Saturday, October 23, 2004

Another Child Scarred

Drudge links to a disturbing story out of Macon, Georgia.

Having already taken CBS to task for their ad hominem attacks characterizing all home schoolers as child abusers, it's altogether too easy to fall into the same trap and accuse all public schools of scarring children for life.

In this case, most of the abuse was actually heaped on a parent, but allegedly the child and 18 of her classmates witnessed the horrific beating.

Given the sketchy details, and assuming the reports of the severity of the incident to be true, there can be no excuse for this behavior. The teacher sits in jail, while the mother of the student recovers in the hospital. And the student? Well, one can only guess that since she screamed for her teacher to cease and was then herself made a target of the violence, the child will be scarred for some time to come.

Principal Karen Konke sent letters to parents about the incident.

"Let me assure you the school is safe and that our students have been involved in appropriate instructional activities throughout the day," Konke wrote.

Well, yeah, except for that little free-for-all in one of our classes. But don't let that worry you! Business as usual! We have things well in hand!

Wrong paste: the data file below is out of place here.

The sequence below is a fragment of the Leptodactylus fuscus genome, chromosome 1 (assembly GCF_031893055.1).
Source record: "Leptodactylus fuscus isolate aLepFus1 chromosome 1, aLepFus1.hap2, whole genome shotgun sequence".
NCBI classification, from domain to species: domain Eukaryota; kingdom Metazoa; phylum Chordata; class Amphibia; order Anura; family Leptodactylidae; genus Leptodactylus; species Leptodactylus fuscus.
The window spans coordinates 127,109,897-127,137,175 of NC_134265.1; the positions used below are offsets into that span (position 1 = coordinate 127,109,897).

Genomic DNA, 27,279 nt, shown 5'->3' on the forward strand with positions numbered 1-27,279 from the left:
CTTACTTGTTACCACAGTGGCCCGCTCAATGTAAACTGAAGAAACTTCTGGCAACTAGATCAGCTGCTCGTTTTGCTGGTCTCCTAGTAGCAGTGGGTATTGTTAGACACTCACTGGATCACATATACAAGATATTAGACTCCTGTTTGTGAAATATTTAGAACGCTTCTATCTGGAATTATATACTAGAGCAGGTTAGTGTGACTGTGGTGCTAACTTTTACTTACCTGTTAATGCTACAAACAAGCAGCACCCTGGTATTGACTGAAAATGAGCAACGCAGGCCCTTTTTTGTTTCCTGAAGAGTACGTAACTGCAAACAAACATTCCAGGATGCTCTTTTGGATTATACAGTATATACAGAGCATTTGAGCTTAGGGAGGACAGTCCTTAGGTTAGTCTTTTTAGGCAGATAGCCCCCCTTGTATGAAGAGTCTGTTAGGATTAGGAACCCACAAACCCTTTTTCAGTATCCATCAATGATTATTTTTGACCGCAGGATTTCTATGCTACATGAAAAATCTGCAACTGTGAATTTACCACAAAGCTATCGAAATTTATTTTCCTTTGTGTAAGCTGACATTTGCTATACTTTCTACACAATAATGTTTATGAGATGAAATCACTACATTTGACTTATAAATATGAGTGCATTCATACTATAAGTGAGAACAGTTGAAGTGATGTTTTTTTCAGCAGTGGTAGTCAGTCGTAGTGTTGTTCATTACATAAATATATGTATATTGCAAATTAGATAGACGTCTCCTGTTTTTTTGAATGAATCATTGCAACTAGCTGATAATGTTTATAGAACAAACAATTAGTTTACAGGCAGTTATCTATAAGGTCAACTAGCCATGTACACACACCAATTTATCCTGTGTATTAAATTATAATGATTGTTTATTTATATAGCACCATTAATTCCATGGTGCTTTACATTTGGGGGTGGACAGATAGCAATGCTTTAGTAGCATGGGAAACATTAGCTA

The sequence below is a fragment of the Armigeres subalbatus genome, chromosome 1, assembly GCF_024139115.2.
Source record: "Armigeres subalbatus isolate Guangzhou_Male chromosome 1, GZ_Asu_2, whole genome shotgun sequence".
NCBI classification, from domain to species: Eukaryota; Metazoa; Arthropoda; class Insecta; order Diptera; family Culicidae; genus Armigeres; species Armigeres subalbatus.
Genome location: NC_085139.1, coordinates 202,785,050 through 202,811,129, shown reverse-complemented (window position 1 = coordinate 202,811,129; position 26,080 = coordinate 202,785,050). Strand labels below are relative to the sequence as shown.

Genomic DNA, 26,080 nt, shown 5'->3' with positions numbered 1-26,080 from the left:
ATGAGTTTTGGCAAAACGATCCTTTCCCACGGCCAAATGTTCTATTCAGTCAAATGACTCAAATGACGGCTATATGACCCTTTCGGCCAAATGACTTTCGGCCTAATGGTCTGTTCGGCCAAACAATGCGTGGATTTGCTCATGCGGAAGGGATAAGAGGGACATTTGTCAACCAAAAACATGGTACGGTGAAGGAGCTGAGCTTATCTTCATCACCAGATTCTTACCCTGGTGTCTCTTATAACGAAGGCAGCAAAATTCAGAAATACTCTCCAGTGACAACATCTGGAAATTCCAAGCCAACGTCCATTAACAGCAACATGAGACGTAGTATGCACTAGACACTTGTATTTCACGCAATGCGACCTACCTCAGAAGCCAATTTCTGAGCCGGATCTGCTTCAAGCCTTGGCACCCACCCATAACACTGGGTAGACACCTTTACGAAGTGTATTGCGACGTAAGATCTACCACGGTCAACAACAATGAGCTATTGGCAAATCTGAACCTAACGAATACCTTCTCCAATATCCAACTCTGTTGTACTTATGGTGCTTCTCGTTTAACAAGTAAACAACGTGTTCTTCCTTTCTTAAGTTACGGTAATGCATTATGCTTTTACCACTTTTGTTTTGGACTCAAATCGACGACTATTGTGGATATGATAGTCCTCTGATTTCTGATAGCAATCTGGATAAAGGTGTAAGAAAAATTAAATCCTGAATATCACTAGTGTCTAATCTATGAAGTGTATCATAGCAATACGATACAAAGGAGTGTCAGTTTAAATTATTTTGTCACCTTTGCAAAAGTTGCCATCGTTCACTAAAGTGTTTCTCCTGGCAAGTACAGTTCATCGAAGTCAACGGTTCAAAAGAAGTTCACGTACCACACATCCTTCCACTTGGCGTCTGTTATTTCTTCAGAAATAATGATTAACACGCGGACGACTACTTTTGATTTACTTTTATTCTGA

Sorry. If my child brought home a letter like that, and I read this same story in the local news, my child would not be returning to that school any time in the future. Period.

I freely admit that I have no answers to this dilemma. No, I lie. I do have an answer that meets my own needs (and, by extension, those of my family). My children will not be subjected to public school. I will not take a chance that some seemingly responsible adult will have one of those days, and take it out on one of my sweet daughters. I refuse to allow them to be indoctrinated with the humanist arrogance of the system.

My children will continue to pledge allegiance to a flag belonging to a nation under God. They will not only pray in school, but will memorize scriptures. They will understand that Darwin was a clever man, but was only right to a point. They will learn that respect is more important than attitude.

And they will likely teach me those same things.

We pray for the child and her mother. We even pray for the teacher, whether she wants us to or not.

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